I’ve started reading through the textbook for my Multinational Corporate Environment Book and the first Point/Counterpoint is on the subject of whether offshoring is good strategy.
The “yes” side of the argument starts off with the point that if it succeeds in reducing costs, it’s good. They make the statement that it isn’t much different than other means of employment changes, such as technology improvements or recessions. Much of the remainder of the argument in favor of offshoring revolves around this central theme. They wrap up by concluding that these are less skilled jobs and that their departure leads to an high-value jobs here at home.
On the “no” side, they start by stating that cost of goods never seem to go down, even when the cost of production does. They make the argument that the displaced workers find it hard to recover from the even, and even if their is higher value jobs, they likely won’t go to the people being displaced by outsourcing. Probably the only point that I felt was beneficial in either argument was the following on the no side:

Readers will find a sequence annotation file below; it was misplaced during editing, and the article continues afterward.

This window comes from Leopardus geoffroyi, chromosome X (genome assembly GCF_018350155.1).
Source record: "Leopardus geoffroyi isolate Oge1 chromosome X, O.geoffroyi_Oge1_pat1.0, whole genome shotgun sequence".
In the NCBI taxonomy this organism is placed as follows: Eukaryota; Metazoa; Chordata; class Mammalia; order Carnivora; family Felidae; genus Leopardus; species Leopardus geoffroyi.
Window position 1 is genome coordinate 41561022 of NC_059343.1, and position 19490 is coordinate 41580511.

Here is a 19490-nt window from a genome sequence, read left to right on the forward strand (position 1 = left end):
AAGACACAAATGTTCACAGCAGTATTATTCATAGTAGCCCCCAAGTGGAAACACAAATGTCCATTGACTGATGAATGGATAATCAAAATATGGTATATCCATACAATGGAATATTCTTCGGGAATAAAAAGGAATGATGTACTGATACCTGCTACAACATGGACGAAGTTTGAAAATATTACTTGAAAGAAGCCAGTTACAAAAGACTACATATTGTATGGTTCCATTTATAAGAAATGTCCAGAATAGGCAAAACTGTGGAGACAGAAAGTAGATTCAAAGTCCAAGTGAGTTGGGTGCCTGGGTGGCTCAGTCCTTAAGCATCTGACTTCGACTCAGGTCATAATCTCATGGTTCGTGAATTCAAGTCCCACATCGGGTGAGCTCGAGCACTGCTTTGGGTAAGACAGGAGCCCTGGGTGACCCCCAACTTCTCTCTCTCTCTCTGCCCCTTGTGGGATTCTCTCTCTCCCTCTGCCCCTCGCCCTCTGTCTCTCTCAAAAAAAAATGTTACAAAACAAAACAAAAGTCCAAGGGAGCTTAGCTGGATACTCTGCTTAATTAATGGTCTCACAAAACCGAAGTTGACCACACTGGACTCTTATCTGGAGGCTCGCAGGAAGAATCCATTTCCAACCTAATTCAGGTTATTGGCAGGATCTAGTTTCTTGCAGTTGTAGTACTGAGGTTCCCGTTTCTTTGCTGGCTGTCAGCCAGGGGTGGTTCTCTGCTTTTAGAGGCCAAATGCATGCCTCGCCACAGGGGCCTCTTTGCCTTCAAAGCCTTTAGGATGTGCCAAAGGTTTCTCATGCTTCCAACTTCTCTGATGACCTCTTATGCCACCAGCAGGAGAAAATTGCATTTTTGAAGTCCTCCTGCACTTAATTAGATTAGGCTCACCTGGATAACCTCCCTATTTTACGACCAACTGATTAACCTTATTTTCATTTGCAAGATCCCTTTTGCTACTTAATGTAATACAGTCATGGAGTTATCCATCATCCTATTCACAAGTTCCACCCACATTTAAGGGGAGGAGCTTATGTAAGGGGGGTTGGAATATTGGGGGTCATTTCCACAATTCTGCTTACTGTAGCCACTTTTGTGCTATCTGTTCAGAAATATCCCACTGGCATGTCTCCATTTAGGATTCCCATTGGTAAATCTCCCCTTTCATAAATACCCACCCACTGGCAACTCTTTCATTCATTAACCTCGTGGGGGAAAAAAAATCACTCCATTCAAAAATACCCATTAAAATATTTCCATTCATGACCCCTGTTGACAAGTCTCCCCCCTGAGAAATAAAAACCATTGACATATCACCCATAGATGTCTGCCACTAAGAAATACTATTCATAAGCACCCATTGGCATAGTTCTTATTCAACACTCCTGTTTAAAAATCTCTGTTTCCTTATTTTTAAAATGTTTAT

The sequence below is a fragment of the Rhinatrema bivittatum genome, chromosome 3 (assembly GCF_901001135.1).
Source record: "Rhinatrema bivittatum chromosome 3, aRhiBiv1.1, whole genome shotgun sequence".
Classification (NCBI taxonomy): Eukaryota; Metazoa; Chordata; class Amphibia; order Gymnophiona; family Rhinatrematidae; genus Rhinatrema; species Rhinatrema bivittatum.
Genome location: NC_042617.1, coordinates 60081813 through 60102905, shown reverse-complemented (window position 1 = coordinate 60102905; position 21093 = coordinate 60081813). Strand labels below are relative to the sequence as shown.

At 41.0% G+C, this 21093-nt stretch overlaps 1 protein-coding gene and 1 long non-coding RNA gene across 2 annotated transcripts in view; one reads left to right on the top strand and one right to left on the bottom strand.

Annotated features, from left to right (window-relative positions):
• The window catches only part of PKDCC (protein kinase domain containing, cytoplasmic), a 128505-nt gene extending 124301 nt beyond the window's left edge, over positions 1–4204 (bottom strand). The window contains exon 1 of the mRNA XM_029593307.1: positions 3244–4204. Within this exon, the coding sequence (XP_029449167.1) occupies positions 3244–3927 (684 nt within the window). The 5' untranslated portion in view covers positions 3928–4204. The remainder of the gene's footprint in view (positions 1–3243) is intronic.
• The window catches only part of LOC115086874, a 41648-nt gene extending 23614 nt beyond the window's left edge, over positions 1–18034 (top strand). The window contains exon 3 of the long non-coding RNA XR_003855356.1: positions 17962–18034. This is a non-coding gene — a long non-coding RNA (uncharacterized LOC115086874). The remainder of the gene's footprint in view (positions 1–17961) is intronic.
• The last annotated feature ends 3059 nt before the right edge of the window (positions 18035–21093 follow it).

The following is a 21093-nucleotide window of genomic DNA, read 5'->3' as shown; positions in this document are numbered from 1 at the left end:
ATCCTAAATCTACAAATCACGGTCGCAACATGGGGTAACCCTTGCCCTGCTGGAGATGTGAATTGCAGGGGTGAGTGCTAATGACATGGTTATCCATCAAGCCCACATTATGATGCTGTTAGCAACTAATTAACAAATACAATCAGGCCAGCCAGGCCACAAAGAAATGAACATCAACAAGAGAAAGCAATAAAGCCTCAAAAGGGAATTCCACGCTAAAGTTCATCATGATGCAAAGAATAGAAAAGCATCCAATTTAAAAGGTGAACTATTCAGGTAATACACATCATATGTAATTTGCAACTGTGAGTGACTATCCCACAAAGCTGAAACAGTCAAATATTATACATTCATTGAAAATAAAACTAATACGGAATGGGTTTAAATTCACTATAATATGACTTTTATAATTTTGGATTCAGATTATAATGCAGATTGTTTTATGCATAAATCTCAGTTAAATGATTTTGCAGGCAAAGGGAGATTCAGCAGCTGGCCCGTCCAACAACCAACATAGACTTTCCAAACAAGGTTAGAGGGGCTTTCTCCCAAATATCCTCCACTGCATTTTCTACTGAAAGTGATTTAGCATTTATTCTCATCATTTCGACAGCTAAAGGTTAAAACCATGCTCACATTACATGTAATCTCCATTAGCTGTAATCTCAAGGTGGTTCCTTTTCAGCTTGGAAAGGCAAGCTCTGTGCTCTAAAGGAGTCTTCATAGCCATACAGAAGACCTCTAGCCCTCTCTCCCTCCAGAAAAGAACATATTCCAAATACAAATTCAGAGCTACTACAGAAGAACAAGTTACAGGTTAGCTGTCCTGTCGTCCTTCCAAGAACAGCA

Outsourcing merely diverts companies’ attention from taking steps to find innovative means of more efficient production
Personally, I think that both sides of these arguments are off base. I am a firm believer in the The Three Rules:
- Better Before Cheaper
- Revenue Before Costs
- There are no other rules
If your outsourcing strategy complements the Three Rules, then great. For much of what I have seen over the course of my career, these types of moves have always been centered around cost savings, not anything that would add value to the product or service we are offering. We look for cheap labor, but don’t realize what we end up missing; a sense of ownership.
One of the things that I love about working with the teams here in Austin are the sense of ownership that everybody feels for the products that we ship and support. When something doesn’t work the way it is supposed to, everybody is on it until it is solved. There is no kicking it over the wall because the developer is in Ireland or the QA resource is in India. People are here and hold each other accountable. They can walk up and discuss problems immediately. There is no time zone difference to deal with.
Personally, I’m not against offshoring. I think that it has a place, as long as its sole reason is not cost savings. That only gets you cheap.